2. I can find no evidence at all that much of anybody in the mainstream Left is particularly afraid of alienating antipornography radical feminists, or really cares what radical feminists in general think (whether they are antipornography or not). Do you really think that someone like Catharine MacKinnon or Susan Brownmiller has very much influence over what people in common liberal or Leftist discourse, outside of specifically feminist political spaces, think it is or is not acceptable to say?

The idea that people on the male Left really want to object to nasty remarks about the women in pornography, but fear of radical feminist backlash is somehow holding them back, strikes me as bizarre.

Re: Kulcherel Littorasy


I can’t see much evidence of any exploitation of women by men.

Of course you can’t. Sex-class is so deep as to be invisible.

If you want to find evidence of systemic male oppression of women, there’s a lot of detailed discussion of it in those feminist books that you haven’t read. I can make some suggestions for places to start, if you’d like.


If there really is a male conspiracy against females …

There is as far as I know no serious feminist theorist in the world who believes, or who has ever claimed, that there is any kind of conscious global conspiracy by men against women. Feminist theory, especially radical feminist theory, makes frequent use of concepts like “patriarchy” and “rape culture,” but that’s not the same thing as a deliberate plan to keep women down. You don’t need a conscious global conspiracy in order for there to be large social structures with intense systemic effects that tend to benefit men as a class and hurt women as a class. The second article that Roderick refers you to, Women and the Invisible Fist, specifically discusses this point at some length.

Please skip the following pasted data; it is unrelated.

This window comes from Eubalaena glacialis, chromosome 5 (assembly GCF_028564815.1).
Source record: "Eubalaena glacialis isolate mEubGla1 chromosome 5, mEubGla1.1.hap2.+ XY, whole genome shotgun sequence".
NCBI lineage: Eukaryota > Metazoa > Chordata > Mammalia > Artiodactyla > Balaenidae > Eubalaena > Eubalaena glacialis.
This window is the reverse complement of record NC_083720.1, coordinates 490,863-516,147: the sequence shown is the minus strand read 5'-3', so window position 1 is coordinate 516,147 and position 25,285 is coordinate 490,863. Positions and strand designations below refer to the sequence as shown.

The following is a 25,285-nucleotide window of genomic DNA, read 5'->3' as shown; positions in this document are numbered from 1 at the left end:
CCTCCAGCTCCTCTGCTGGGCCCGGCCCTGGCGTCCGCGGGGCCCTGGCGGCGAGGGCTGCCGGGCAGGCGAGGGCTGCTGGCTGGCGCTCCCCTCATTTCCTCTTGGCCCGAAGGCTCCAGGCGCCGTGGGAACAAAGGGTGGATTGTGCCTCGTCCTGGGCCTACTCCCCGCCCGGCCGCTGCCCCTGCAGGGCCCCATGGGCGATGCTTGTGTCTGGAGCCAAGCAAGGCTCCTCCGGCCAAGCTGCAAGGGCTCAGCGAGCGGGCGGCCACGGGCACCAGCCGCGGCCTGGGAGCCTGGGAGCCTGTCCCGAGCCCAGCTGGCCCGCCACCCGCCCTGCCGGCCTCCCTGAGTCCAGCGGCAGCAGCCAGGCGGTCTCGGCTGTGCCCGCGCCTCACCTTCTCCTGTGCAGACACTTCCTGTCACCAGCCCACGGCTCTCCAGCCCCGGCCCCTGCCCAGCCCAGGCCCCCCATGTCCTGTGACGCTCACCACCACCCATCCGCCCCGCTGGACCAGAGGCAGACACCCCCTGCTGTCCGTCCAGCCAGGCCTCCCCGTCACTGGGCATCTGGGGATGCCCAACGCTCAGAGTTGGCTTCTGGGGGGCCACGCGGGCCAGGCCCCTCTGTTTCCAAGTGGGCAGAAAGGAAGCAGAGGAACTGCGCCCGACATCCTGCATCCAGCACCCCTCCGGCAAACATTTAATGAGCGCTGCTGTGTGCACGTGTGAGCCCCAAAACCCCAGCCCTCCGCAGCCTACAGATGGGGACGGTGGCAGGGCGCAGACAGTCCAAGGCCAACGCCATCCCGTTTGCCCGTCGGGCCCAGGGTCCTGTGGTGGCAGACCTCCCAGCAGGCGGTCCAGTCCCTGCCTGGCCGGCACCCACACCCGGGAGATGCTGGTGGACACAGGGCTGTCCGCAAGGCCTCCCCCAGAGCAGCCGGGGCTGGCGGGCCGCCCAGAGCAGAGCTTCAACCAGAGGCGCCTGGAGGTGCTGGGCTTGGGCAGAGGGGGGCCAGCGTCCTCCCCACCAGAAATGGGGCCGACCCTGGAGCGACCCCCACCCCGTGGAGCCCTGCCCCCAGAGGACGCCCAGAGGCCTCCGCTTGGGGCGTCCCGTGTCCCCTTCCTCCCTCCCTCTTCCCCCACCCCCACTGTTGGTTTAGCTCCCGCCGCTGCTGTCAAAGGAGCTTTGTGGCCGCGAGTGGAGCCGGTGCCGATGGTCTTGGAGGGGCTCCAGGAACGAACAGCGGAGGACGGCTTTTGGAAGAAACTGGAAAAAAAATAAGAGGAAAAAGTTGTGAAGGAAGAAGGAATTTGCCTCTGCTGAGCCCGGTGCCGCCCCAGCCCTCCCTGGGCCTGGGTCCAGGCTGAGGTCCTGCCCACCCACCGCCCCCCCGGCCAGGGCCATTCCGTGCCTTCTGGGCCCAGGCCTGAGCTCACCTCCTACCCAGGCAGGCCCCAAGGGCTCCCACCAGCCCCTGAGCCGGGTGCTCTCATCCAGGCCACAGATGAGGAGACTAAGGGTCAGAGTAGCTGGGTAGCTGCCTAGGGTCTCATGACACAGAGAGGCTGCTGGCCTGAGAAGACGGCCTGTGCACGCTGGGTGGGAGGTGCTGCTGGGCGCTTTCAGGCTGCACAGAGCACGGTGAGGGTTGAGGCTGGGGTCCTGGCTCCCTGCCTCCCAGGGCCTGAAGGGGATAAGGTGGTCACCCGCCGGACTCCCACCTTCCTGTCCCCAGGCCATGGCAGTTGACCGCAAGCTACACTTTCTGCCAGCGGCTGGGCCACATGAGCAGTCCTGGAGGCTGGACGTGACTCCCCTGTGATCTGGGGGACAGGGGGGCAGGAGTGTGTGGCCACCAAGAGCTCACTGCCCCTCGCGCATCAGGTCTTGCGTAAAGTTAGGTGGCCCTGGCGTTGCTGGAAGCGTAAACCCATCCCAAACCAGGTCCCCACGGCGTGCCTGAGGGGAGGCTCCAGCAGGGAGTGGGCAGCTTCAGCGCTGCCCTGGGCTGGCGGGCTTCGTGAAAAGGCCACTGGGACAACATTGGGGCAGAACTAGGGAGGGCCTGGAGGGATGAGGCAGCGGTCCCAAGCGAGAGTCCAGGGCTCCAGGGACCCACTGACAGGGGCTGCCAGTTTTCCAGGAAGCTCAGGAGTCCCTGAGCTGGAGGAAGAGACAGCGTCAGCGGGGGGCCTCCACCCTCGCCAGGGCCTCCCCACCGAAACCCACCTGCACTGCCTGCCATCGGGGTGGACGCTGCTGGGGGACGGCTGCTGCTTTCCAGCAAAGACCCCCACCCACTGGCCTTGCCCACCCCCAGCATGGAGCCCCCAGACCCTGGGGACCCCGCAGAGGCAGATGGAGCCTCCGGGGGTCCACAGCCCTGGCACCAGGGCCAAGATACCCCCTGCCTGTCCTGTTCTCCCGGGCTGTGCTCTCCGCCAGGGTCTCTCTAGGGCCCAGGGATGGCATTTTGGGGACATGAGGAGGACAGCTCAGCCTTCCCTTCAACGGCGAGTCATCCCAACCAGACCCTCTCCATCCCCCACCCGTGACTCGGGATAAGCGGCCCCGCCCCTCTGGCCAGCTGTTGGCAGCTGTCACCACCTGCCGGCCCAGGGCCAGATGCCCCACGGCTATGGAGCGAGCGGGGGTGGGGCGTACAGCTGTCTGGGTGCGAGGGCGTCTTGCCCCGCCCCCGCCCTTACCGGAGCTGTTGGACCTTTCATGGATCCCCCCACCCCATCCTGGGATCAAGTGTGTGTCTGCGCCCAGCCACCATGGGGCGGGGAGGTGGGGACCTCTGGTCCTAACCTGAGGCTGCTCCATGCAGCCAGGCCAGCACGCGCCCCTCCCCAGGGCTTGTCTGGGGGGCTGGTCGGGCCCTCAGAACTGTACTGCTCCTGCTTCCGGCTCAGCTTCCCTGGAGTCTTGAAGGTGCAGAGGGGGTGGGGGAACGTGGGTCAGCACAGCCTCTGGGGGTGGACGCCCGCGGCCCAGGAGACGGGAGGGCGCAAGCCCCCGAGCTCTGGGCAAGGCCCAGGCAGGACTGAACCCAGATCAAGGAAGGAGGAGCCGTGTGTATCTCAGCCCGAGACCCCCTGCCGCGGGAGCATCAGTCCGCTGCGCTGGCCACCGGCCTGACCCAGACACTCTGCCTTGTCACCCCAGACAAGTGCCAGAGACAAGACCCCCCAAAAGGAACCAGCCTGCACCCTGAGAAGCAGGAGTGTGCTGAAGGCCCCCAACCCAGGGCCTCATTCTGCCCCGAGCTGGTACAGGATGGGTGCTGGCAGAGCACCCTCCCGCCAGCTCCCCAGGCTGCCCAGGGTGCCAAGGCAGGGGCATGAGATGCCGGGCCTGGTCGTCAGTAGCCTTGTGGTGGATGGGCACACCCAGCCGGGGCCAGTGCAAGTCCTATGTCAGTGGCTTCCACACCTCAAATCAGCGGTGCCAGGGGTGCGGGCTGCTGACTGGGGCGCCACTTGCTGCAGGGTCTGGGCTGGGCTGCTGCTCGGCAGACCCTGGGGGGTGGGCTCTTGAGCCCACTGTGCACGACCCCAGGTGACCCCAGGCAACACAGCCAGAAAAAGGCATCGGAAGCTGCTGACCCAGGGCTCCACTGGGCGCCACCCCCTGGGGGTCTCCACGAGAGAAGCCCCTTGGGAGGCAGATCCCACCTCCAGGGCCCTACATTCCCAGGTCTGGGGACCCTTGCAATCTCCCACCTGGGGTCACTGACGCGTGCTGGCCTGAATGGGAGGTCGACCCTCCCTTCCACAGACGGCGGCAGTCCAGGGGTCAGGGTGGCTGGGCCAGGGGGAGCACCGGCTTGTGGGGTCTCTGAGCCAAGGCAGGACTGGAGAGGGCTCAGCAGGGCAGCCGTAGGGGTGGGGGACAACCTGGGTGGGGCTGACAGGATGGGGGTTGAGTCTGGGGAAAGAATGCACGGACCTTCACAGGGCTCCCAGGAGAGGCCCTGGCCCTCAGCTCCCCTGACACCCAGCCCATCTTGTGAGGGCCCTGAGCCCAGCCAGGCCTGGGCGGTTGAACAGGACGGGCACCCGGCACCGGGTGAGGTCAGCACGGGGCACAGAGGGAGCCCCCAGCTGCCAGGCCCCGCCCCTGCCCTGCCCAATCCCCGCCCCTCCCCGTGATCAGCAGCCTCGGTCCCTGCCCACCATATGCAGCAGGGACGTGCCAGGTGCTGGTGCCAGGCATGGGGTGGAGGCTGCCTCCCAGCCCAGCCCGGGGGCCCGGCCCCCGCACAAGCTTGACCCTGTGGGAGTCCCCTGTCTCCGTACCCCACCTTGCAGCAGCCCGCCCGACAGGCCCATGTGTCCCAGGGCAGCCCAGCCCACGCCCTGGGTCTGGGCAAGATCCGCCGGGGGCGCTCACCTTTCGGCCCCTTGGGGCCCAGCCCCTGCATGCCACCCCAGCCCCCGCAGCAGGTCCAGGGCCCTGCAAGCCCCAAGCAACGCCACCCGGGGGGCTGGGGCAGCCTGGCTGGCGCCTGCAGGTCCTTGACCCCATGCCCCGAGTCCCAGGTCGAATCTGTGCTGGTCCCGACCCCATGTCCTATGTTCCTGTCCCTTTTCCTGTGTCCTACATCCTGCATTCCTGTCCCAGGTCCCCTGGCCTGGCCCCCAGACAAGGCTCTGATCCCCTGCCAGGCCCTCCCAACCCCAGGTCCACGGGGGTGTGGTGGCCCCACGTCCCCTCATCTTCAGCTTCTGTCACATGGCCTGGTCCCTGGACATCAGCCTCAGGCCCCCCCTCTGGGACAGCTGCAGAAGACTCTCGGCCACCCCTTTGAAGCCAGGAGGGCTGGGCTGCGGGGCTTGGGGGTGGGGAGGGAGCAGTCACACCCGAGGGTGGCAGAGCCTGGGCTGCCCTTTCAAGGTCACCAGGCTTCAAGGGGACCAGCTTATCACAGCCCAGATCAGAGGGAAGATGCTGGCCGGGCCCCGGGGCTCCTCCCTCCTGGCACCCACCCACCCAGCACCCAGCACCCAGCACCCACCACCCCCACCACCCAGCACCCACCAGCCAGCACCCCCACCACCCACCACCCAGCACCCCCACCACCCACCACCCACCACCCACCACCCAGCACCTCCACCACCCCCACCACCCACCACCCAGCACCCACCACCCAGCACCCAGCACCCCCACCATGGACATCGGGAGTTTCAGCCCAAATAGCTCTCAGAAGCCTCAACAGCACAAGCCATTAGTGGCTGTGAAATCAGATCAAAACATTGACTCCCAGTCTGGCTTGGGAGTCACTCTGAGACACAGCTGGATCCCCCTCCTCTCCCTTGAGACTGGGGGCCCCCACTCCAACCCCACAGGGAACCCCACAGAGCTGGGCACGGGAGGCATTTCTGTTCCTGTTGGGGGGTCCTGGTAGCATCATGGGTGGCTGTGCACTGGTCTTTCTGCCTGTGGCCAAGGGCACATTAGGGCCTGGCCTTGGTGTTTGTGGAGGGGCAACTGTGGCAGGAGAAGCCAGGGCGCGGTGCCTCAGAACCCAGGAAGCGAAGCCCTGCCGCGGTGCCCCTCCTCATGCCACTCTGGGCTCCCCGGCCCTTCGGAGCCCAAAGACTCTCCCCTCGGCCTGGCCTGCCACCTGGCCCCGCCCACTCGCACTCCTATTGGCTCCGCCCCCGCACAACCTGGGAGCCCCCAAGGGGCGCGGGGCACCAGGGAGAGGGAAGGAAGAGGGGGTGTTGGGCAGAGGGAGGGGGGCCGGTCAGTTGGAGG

Hope this helps.

Re: Radical Feminism and Ron Paul

Keith wrote: “Also when I read that radical feminist literature the thought that kept going though my head was how similar it was to some KKK propaganda I had seen before. I wonder if you would be so quick to excuse pictures of people with grotesquely large lips being lynched.”

White supremacist caricatures of black men and women were forms of propaganda by the supporters and perpetrators of an actually existing pervasive system of violence (lynch law under white supremacy) that killed, maimed, and terrorized thousands of innocent people. Their purpose was to support and reinforce that system of violent domination in the name of race privilege.